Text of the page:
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first_img whatsapp Share Video Carousel – cityam_native_carousel – 426 00:00/00:50 LIVERead More Ad Unmute by Taboolaby TaboolaSponsored LinksSponsored LinksPromoted LinksPromoted LinksYou May LikeMoneyPailShe Was A Star, Now She Works In ScottsdaleMoneyPailUndozenherald.comMeghan Markle Changed This Major Detail On Archies Birth Certificatezenherald.comUndoMaternity WeekA Letter From The Devil Written By A Possessed Nun In 1676 Has Been TranslatedMaternity WeekUndoComedyAbandoned Submarines Floating Around the WorldComedyUndoGameday NewsNBA Wife Turns Heads Wherever She GoesGameday NewsUndoNoteableyKirstie Alley Is So Skinny Now And Looks Like A BarbieNoteableyUndoEquity MirrorThey Drained Niagara Falls — They Weren’t Prepared For This Sickening DiscoveryEquity MirrorUndoBridesBlushThis Is Why The Royal Family Kept Quiet About Prince Harry’s Sister BridesBlushUndoTotal PastAfter Céline Dion’s Major Weight Loss, She Confirms What We Suspected All AlongTotal PastUndo The UK’s private companies experienced a drop in profitability in the last quarter of 2014 – but overall ended the year up. Figures published by the ONS this morning show that non-financial corporations’ profitability, as measured by their net rate of return, came in at an estimated 11.9 per cent for the three months to the end of December.  That was down from 12.3 per cent estimated for the third quarter.   Manufacturing companies had it best – their profitability actually increased to 12 per cent, up from 10.3 per cent between July and September. It was however a drop on the second quarter performance of 13.4 per cent.  Service companies dropped from a record-high 18.4 per cent in Q3 to 16.9 per cent in Q4.  [infographic id=”19″] Continental Shelf (UKCS) companies’ net rate of return was 10.4 per cent, the lowest rate since the series began in 1997.  The year as a whole, however, looked rosier.  The average net rate of return for private non-financial corporations was put at 11.9 per cent – the highest level since 1998, when it reached 12.4 per cent.  whatsapp Catherine Neilan Tags: NULL UK companies’ profitability fell in fourth quarter – but rose overall for 2014 Show Comments ▼ Thursday 9 April 2015 5:13 am last_img read more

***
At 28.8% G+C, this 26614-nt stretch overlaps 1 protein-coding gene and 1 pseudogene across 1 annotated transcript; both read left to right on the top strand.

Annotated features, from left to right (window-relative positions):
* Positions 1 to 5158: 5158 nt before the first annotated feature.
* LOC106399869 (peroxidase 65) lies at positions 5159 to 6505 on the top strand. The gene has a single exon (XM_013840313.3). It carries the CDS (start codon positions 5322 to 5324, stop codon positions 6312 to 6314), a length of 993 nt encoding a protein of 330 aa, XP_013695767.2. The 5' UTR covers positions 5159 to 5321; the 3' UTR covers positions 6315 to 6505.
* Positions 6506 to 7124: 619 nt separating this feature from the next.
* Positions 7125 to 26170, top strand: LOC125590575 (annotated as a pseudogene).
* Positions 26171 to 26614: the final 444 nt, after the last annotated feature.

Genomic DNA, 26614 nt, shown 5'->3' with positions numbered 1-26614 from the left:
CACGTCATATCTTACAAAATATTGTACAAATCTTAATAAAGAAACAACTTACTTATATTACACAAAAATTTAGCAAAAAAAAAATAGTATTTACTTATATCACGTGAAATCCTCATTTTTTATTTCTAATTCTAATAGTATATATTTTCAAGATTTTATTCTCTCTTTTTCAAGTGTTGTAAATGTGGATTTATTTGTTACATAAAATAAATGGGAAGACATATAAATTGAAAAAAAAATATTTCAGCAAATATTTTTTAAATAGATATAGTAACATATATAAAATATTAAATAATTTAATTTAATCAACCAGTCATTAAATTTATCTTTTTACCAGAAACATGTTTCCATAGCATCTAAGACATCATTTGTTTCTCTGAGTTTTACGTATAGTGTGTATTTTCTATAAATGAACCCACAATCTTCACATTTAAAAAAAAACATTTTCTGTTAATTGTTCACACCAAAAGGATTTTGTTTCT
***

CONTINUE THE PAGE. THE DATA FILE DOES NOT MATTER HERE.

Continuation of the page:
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first_imgThe latest analysis does have some limitations, though. Related: Privacy Policy Leave this field empty if you’re human: About the Author Reprints The analysis arrives as drug ads — which are only permitted in the United States and New Zealand — come under fire as a means by which the pharmaceutical industry promotes expensive medicines that increase health care costs. Ad spending soared more than 60 percent in the last four years, hitting $5.2 billion last year. The American Medical Association has called for a ban, and one Washington lawmaker wants to eliminate advertising tax breaks for drug makers.Whether such efforts will prompt any changes is uncertain, but they are being raised partly in response to the increasing cost of prescription medicines, a hot-button issue that has angered many Americans. As a result, the virtues of drug advertising — which has been widely debated on and off for many years — are once again being scrutinized.advertisement PharmalotAll that pharmaceutical advertising may be a ‘mixed bag,’ after all By Ed Silverman Sept. 13, 2016 Reprints Amid the ongoing debate over the wisdom of pharmaceutical advertising, a new analysis suggests that doctors agree more often than not to write prescriptions for patients who have seen drug ads. At the same time, however, the analysis also found that only 1 in 10 consumers were moved by such advertising to ask a doctor for a prescription.The results present a slightly conflicting picture of the extent to which so-called direct-to-consumer advertising poses an unhealthy dilemma, according to the authors of the analysis, published Tuesday in the Journal of Clinical Psychiatry. While the pharmaceutical industry insists its ads educate consumers, doctors argue some ads too often encourage patients to seek medicines unnecessarily.“I think the data suggests that, if you take a deep dive, we see a mixed bag,” said Sara Becker, an assistant professor of behavioral and social sciences at Brown University, who coauthored the analysis. “Across the board, consumer requests (for prescriptions in response to drug ads) are not happening all that often. But when it does, it raises prescribing volumes.”advertisement Pharmalot Columnist, Senior Writer Ed covers the pharmaceutical industry. @Pharmalot Tags drug adsDTC Advertisingprescription drugs Drug makers now spend $5 billion a year on advertising. Here’s what that buys. In an effort to capture what the researchers considered real-time activity involving patient requests and physician prescribing, they ignored after-the-fact surveys. Instead, they reviewed studies that tracked interactions between patients and doctors at what they called the point of service. However, they found just four studies to analyze, but these had not uniformly explored the topic in the same way.For instance, one was a randomized, controlled trial that looked only at the effect of advertising on prescribing antidepressants, and actors were hired to role play. The other three were observational studies, including one that examined prescribing a wider variety of medicines in Canada, where drug advertising is not permitted, although many Canadians may well view ads that can be seen in the US.[UPDATE: It is also worth noting that those three observational studies did not address the extent to which patients may have actually needed medicines for which they sought prescriptions. Becker called this a “big, unanswered question.”]“Our review doesn’t necessarily suggest that advertising is horrible or great,” said Becker. “Although we’re moderately confident that this tells us there can be competing effects on the quality of treatment quality — both better patient adherence and overprescribing. It may have helped in some cases, but less so in others. But more research is needed.” APStock Newsletters Sign up for Pharmalot Your daily update on the drug industry. [email protected] Please enter a valid email address. Ed Silvermanlast_img read more